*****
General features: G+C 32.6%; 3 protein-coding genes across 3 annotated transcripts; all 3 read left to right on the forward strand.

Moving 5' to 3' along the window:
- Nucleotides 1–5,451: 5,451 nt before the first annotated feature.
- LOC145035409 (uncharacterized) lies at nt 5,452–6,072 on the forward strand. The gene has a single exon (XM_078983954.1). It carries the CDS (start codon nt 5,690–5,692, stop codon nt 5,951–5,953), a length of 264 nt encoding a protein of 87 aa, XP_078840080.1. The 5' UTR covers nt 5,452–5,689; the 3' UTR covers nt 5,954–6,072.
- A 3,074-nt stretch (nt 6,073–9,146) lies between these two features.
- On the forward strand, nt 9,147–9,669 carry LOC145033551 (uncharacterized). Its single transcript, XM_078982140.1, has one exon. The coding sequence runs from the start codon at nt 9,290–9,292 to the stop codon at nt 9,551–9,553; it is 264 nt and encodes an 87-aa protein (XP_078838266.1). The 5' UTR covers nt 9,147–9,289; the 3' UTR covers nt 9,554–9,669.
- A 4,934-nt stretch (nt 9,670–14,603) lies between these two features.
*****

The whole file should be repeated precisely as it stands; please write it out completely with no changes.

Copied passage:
General features: G+C 32.6%; 3 protein-coding genes across 3 annotated transcripts; all 3 read left to right on the forward strand.

Moving 5' to 3' along the window:
- Nucleotides 1–5,451: 5,451 nt before the first annotated feature.
- LOC145035409 (uncharacterized) lies at nt 5,452–6,072 on the forward strand. The gene has a single exon (XM_078983954.1). It carries the CDS (start codon nt 5,690–5,692, stop codon nt 5,951–5,953), a length of 264 nt encoding a protein of 87 aa, XP_078840080.1. The 5' UTR covers nt 5,452–5,689; the 3' UTR covers nt 5,954–6,072.
- A 3,074-nt stretch (nt 6,073–9,146) lies between these two features.
- On the forward strand, nt 9,147–9,669 carry LOC145033551 (uncharacterized). Its single transcript, XM_078982140.1, has one exon. The coding sequence runs from the start codon at nt 9,290–9,292 to the stop codon at nt 9,551–9,553; it is 264 nt and encodes an 87-aa protein (XP_078838266.1). The 5' UTR covers nt 9,147–9,289; the 3' UTR covers nt 9,554–9,669.
- A 4,934-nt stretch (nt 9,670–14,603) lies between these two features.